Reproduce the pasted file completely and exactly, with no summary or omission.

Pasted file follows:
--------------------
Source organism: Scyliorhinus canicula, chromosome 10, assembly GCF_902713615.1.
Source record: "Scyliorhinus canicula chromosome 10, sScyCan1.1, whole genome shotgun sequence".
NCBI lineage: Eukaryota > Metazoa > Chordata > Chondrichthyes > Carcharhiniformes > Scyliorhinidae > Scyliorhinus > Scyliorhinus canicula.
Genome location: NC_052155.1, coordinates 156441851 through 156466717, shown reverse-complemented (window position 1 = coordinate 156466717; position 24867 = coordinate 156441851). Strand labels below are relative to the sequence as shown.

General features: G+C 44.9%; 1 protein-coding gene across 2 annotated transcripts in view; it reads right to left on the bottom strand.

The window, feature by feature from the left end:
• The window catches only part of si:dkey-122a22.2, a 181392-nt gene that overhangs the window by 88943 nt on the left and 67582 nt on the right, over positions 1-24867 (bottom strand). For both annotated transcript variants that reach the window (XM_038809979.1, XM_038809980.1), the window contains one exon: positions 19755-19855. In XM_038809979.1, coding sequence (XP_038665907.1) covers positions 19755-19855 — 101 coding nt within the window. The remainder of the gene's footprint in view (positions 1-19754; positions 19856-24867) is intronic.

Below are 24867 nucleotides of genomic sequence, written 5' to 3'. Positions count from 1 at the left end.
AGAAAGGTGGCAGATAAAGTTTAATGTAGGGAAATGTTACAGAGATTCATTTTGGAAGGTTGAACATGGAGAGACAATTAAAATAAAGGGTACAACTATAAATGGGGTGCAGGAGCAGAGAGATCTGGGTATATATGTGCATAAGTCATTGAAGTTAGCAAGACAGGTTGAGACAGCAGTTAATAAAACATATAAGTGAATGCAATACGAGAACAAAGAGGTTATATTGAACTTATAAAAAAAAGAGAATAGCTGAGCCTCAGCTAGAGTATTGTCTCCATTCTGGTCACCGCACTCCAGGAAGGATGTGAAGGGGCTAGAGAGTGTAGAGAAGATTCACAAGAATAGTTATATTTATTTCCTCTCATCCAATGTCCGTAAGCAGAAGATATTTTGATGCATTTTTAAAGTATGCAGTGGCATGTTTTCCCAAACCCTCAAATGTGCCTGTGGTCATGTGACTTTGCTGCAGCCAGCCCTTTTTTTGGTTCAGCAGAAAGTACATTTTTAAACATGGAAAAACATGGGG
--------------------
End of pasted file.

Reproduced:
Source organism: Scyliorhinus canicula, chromosome 10, assembly GCF_902713615.1.
Source record: "Scyliorhinus canicula chromosome 10, sScyCan1.1, whole genome shotgun sequence".
NCBI lineage: Eukaryota > Metazoa > Chordata > Chondrichthyes > Carcharhiniformes > Scyliorhinidae > Scyliorhinus > Scyliorhinus canicula.
Genome location: NC_052155.1, coordinates 156441851 through 156466717, shown reverse-complemented (window position 1 = coordinate 156466717; position 24867 = coordinate 156441851). Strand labels below are relative to the sequence as shown.

General features: G+C 44.9%; 1 protein-coding gene across 2 annotated transcripts in view; it reads right to left on the bottom strand.

The window, feature by feature from the left end:
• The window catches only part of si:dkey-122a22.2, a 181392-nt gene that overhangs the window by 88943 nt on the left and 67582 nt on the right, over positions 1-24867 (bottom strand). For both annotated transcript variants that reach the window (XM_038809979.1, XM_038809980.1), the window contains one exon: positions 19755-19855. In XM_038809979.1, coding sequence (XP_038665907.1) covers positions 19755-19855 — 101 coding nt within the window. The remainder of the gene's footprint in view (positions 1-19754; positions 19856-24867) is intronic.

Below are 24867 nucleotides of genomic sequence, written 5' to 3'. Positions count from 1 at the left end.
AGAAAGGTGGCAGATAAAGTTTAATGTAGGGAAATGTTACAGAGATTCATTTTGGAAGGTTGAACATGGAGAGACAATTAAAATAAAGGGTACAACTATAAATGGGGTGCAGGAGCAGAGAGATCTGGGTATATATGTGCATAAGTCATTGAAGTTAGCAAGACAGGTTGAGACAGCAGTTAATAAAACATATAAGTGAATGCAATACGAGAACAAAGAGGTTATATTGAACTTATAAAAAAAAGAGAATAGCTGAGCCTCAGCTAGAGTATTGTCTCCATTCTGGTCACCGCACTCCAGGAAGGATGTGAAGGGGCTAGAGAGTGTAGAGAAGATTCACAAGAATAGTTATATTTATTTCCTCTCATCCAATGTCCGTAAGCAGAAGATATTTTGATGCATTTTTAAAGTATGCAGTGGCATGTTTTCCCAAACCCTCAAATGTGCCTGTGGTCATGTGACTTTGCTGCAGCCAGCCCTTTTTTTGGTTCAGCAGAAAGTACATTTTTAAACATGGAAAAACATGGGG